The chairman and communications chief of the Social Democrat’s youth organisation, Diyar Cicek and Youbert Aziz, suggested that the businessman instead create a foundation to donate the money.

The Moderate Party’s ombudsman Patrik Haggren proposed that donations could be sent from different members of the businessman’s family in order to remain anonymous.

Lisa Flinth, who is responsible for leadership support in the Liberal Party, also proposed this method, providing the contact details of a middleman, the consultant Svend Dahl.

Dahl first proposed that his company send an invoice of half a million kronor to the businessman, but later suggested that the money be transferred to him to donate to the Liberals in his name, thereby avoiding having to pay tax.

“It’s important you keep yourself anonymous,” Dahl said in Kalla Fakta‘s recordings of conversations with the undercover businessman.

Dahl is a political scientist and has previously been head of media organisation Liberala Nyhetsbyrån.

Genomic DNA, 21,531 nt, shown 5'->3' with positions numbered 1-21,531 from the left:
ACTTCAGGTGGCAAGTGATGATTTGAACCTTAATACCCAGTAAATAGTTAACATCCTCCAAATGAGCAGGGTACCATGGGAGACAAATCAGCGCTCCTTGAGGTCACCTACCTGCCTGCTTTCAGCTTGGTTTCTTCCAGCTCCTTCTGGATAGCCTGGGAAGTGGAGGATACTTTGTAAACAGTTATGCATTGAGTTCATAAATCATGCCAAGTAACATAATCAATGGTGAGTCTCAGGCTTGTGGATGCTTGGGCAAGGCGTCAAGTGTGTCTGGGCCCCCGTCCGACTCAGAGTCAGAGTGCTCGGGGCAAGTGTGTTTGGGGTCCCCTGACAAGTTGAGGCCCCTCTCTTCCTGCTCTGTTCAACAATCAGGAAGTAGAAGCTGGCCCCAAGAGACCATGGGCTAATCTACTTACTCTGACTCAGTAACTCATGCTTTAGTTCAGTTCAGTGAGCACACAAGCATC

Flinth was well aware of the fact that the method undermines the aim of the law, telling the businessman in a telephone conversation that it was very important that nothing could be traced back to the party.

“It could have serious consequences,” she said. “We don’t really have any margins when it comes to credibility.”

“If there was an article about this in the middle of a heated election campaign and we miss the threshold for getting in to parliament, I would never forgive myself,” she said.

Political scientist Jonas Hinnfors, who commented on the conversation for the Kalla Fakta team, said he was shocked after hearing it.

“They know what the point of the new legislation is,” he told Kalla Fakta. “Going against that is political dynamite.”

In a written comment on their website, the Liberals’ vice-party secretary Gustav Georgson stated that the party would not use Dahl’s consulting services again and that it “takes the statements made by Kalla Fakta seriously and will act forcefully to avoid similar situations happening again.”